Ketamine Infusion for Social Anxiety Disorder
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|ClinicalTrials.gov Identifier: NCT02083926|
Recruitment Status : Completed
First Posted : March 11, 2014
Results First Posted : March 18, 2021
Last Update Posted : March 18, 2021
- Social Anxiety Disorder (SAD) is common and causes significant impairment.
- First-line treatments for Social Anxiety Disorder are only partially effective. Many SAD patients experience little or inadequate symptom relief with available treatments.
- Ketamine is a potent NMDA receptor antagonist. Ketamine represents an agent with a potentially novel mechanism of action for the treatment of anxiety disorders.
- Ketamine has demonstrated efficacy in the treatment of psychiatric disorders closely related to Social Anxiety Disorder including Major Depression, Bipolar Depression and possibly Obsessive-Compulsive Disorder.
Ketamine represents the possibility to provide rapid symptom relief to patients with SAD and may provide the mechanism for future drug development to treat SAD more rapidly and effectively.
|Condition or disease||Intervention/treatment||Phase|
|Social Anxiety Disorder||Drug: Ketamine Other: Saline||Early Phase 1|
Roughly one-third to one-half of patients with generalized SAD do not experience significant clinical benefit from current evidence-based treatment for SAD such as pharmacotherapy with selective serotonin reuptake inhibitors (SSRI) or venlafaxine and cognitive behavioral therapy (CBT). Failure of anxiety relief in patients with SAD is a source of substantial morbidity, distress, and decreases in quality of life. Novel pharmacological treatments are needed to improve patient outcomes with SAD.
Converging lines of evidence from neuroimaging and pharmacological studies support the importance of glutamate abnormalities in the pathogenesis of SAD. In a Magnetic Resonance Spectroscopy (MRS) study, an elevated glutamate to creatinine ratio was found in the anterior cingulate cortex of SAD patients when compared to healthy controls. Elevated thalamic glutamine levels have been demonstrated in patients with SAD. Pre-clinical rodent studies have also established a strong link between glutamate regulation and anxiety.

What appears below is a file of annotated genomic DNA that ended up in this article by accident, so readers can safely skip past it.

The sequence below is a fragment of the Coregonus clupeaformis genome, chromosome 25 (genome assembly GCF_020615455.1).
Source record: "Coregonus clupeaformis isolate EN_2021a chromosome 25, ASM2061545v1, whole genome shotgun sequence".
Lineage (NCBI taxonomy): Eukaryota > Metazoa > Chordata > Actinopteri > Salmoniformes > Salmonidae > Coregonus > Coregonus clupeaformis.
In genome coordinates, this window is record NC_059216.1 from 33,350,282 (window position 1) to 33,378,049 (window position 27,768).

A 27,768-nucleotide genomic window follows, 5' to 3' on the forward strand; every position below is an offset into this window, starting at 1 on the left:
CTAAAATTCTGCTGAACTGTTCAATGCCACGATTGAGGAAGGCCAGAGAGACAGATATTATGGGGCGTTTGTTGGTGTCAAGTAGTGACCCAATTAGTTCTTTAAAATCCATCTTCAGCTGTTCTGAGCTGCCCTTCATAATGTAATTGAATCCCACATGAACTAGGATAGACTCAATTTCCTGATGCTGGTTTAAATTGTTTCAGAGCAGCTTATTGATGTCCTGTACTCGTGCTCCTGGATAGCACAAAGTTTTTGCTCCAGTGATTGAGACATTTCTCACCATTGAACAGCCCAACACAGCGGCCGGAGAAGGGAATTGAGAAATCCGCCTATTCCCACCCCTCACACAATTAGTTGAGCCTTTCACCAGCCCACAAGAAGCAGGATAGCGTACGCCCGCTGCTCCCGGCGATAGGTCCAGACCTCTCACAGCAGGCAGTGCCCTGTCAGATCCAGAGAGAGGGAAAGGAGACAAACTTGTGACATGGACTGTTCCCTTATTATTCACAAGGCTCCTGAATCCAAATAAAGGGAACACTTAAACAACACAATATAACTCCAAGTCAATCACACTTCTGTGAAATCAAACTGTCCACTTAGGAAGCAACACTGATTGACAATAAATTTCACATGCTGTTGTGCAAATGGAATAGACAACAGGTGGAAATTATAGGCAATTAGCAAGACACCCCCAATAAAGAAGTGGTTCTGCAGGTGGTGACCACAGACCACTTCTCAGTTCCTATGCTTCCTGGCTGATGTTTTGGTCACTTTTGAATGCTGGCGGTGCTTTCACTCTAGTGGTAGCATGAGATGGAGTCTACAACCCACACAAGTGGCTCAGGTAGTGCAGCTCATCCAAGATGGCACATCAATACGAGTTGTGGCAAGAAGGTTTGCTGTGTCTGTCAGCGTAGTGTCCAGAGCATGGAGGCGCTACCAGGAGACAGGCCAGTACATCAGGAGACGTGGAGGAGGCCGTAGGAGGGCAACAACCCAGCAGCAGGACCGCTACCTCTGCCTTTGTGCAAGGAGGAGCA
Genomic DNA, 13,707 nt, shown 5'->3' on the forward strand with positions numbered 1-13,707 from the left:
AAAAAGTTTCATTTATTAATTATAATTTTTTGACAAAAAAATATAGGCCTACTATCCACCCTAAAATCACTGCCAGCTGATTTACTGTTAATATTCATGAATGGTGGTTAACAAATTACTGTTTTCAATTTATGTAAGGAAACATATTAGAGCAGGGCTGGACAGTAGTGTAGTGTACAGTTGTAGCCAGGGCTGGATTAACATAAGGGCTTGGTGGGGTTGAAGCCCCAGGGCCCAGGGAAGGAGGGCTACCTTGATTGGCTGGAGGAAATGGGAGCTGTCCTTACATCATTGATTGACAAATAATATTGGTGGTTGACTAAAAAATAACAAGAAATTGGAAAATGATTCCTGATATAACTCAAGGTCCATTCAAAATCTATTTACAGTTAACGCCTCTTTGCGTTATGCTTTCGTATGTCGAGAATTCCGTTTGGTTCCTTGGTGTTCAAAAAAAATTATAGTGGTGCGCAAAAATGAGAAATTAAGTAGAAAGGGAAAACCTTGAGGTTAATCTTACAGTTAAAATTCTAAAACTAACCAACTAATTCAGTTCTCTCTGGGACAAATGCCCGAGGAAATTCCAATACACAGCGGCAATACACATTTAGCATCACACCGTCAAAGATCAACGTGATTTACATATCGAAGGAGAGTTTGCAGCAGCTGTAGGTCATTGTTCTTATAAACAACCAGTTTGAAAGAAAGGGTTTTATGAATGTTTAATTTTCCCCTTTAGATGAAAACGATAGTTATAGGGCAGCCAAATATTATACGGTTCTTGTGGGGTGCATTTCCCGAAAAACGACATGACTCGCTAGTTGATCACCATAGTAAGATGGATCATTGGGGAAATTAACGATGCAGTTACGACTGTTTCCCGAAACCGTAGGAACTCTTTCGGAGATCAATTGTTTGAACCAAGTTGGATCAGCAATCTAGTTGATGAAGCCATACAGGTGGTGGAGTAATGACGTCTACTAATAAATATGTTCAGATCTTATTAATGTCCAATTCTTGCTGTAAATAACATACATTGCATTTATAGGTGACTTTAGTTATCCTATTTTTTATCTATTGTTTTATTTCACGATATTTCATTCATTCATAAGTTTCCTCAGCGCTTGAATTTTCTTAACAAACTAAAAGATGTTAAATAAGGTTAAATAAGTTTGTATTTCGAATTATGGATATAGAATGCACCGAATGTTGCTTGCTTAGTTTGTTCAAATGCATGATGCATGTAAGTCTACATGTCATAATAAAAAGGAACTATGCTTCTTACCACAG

Ketamine is a potent antagonist of the N-methyl-D-aspartate (NMDA) receptor, a major type of glutamate receptor in the brain. Ketamine is routinely used for anesthetic induction because of its dissociative properties. However in research studies, ketamine is effective treatment in reducing symptoms in depressive and possibly anxiety disorders. In multiple controlled clinical studies, ketamine has produced a rapid antidepressant effect in unipolar and bipolar depression. Ketamine's anti-depressant effects peak 1-3 days following infusion. Ketamine's antidepressant effect is observed long after ketamine has been metabolized and excreted by the body and after ketamine's sedative and dissociative effects have dissipated.
The results of several clinical studies suggest that ketamine may also have significant anxiolytic effects. Patients with major depressive disorder given a single ketamine infusion have shown strong and significant reductions in comorbid anxiety symptoms. A trial including 11 depressed patients demonstrated a significant reduction in anxiety symptoms (Hamilton Anxiety Rating Scale (HAM-A)) following ketamine infusion. This improvement is supported by one of the earlier placebo-controlled trials of ketamine which demonstrated that the psychic anxiety item was one of 4 (out of 21) items on the Hamilton Depression Rating Scale (HAM-D) demonstrating significant improvement after ketamine infusion.